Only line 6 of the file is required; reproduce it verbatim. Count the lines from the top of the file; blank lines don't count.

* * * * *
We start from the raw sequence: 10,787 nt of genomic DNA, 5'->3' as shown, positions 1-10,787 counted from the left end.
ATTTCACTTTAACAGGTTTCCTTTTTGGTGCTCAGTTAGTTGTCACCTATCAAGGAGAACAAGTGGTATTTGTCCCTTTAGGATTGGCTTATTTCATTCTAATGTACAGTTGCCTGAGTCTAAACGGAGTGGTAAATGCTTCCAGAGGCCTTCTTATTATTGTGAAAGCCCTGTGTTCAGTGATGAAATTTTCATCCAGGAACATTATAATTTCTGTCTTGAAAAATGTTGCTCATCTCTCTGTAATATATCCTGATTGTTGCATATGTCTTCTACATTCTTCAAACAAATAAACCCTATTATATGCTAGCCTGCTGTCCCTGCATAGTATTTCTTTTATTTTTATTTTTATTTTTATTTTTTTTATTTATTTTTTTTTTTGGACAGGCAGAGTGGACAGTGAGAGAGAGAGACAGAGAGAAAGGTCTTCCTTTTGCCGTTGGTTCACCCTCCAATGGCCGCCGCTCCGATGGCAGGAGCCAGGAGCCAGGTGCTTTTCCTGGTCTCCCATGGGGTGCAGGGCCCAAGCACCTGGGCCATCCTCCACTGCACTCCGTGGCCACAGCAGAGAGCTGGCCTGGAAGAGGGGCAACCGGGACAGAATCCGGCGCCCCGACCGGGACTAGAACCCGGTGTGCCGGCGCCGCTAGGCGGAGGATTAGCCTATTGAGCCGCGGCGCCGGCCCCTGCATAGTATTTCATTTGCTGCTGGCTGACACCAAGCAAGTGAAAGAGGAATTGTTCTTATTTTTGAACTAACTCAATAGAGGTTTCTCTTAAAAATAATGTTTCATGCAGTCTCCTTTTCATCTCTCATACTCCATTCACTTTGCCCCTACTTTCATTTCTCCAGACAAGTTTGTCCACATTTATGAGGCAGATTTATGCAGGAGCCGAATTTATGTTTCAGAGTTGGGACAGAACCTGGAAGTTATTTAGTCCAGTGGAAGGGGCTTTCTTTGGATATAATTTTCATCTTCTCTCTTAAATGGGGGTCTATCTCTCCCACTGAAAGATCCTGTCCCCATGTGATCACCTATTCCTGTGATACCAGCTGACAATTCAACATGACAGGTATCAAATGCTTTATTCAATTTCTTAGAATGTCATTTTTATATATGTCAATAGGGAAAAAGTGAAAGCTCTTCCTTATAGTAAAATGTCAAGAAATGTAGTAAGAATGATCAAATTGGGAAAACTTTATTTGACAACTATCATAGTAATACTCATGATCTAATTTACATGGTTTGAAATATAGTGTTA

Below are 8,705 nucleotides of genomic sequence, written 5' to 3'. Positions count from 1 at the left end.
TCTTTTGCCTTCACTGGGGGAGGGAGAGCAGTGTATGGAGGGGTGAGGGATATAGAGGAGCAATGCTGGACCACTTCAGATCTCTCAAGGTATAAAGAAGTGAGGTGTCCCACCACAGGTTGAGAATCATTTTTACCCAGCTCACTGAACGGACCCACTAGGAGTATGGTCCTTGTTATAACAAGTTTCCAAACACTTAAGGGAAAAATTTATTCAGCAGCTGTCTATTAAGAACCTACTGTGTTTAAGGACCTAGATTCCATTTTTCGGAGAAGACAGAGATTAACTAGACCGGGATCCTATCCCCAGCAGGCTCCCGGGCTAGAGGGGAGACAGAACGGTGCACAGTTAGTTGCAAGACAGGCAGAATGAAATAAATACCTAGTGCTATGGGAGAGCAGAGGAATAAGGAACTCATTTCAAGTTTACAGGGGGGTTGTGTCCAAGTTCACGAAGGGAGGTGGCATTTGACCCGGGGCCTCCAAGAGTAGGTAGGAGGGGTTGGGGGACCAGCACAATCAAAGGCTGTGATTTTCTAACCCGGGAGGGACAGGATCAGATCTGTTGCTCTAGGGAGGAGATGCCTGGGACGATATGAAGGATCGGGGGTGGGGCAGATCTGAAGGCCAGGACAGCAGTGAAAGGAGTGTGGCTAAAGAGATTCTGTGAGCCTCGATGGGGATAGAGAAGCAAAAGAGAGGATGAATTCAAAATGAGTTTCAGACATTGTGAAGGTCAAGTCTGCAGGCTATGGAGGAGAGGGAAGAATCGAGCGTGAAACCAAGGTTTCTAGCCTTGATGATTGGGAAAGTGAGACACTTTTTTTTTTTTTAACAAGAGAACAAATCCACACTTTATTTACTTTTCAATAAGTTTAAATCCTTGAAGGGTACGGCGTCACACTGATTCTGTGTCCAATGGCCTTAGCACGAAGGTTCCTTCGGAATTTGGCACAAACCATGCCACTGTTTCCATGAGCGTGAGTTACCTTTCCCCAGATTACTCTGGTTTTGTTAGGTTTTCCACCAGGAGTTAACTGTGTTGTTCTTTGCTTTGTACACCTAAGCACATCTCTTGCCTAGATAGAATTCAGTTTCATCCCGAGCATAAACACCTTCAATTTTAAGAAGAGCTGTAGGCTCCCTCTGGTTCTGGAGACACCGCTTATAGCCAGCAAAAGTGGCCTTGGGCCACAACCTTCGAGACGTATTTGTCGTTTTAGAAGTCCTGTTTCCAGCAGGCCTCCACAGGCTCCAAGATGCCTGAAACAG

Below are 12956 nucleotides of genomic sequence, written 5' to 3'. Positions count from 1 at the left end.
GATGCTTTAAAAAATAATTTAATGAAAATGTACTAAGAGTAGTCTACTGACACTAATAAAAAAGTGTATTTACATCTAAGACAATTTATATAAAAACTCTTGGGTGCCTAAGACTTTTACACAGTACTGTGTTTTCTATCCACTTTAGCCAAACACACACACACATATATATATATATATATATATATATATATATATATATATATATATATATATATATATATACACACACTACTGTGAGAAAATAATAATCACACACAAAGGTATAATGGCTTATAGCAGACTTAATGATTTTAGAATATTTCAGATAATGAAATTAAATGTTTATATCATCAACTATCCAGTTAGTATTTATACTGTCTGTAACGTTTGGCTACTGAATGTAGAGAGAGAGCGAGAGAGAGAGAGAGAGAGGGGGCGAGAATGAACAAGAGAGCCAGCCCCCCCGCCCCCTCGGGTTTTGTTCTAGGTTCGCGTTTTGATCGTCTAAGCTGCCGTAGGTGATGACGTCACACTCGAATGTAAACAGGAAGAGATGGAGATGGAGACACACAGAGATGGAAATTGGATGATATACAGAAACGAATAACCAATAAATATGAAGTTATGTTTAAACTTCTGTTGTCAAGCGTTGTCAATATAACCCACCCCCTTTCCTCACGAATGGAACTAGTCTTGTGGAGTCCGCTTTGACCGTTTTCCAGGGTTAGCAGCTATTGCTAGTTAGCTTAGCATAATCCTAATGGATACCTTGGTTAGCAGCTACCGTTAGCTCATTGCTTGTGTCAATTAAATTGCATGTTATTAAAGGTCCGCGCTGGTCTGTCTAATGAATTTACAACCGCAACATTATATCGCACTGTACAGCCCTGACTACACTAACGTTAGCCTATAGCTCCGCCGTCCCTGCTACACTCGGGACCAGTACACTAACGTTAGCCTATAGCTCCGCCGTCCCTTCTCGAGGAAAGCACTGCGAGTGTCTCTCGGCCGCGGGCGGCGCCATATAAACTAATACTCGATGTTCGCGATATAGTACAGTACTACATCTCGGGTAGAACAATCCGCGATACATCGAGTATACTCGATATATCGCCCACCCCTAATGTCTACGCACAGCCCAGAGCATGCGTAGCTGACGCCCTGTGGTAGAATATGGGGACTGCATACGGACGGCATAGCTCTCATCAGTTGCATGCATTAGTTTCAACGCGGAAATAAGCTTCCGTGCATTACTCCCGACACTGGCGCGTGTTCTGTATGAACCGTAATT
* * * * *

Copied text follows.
GATGCTTTAAAAAATAATTTAATGAAAATGTACTAAGAGTAGTCTACTGACACTAATAAAAAAGTGTATTTACATCTAAGACAATTTATATAAAAACTCTTGGGTGCCTAAGACTTTTACACAGTACTGTGTTTTCTATCCACTTTAGCCAAACACACACACACATATATATATATATATATATATATATATATATATATATATATATATATATATATATATATACACACACTACTGTGAGAAAATAATAATCACACACAAAGGTATAATGGCTTATAGCAGACTTAATGATTTTAGAATATTTCAGATAATGAAATTAAATGTTTATATCATCAACTATCCAGTTAGTATTTATACTGTCTGTAACGTTTGGCTACTGAATGTAGAGAGAGAGCGAGAGAGAGAGAGAGAGAGGGGGCGAGAATGAACAAGAGAGCCAGCCCCCCCGCCCCCTCGGGTTTTGTTCTAGGTTCGCGTTTTGATCGTCTAAGCTGCCGTAGGTGATGACGTCACACTCGAATGTAAACAGGAAGAGATGGAGATGGAGACACACAGAGATGGAAATTGGATGATATACAGAAACGAATAACCAATAAATATGAAGTTATGTTTAAACTTCTGTTGTCAAGCGTTGTCAATATAACCCACCCCCTTTCCTCACGAATGGAACTAGTCTTGTGGAGTCCGCTTTGACCGTTTTCCAGGGTTAGCAGCTATTGCTAGTTAGCTTAGCATAATCCTAATGGATACCTTGGTTAGCAGCTACCGTTAGCTCATTGCTTGTGTCAATTAAATTGCATGTTATTAAAGGTCCGCGCTGGTCTGTCTAATGAATTTACAACCGCAACATTATATCGCACTGTACAGCCCTGACTACACTAACGTTAGCCTATAGCTCCGCCGTCCCTGCTACACTCGGGACCAGTACACTAACGTTAGCCTATAGCTCCGCCGTCCCTTCTCGAGGAAAGCACTGCGAGTGTCTCTCGGCCGCGGGCGGCGCCATATAAACTAATACTCGATGTTCGCGATATAGTACAGTACTACATCTCGGGTAGAACAATCCGCGATACATCGAGTATACTCGATATATCGCCCACCCCTAATGTCTACGCACAGCCCAGAGCATGCGTAGCTGACGCCCTGTGGTAGAATATGGGGACTGCATACGGACGGCATAGCTCTCATCAGTTGCATGCATTAGTTTCAACGCGGAAATAAGCTTCCGTGCATTACTCCCGACACTGGCGCGTGTTCTGTATGAACCGTAATT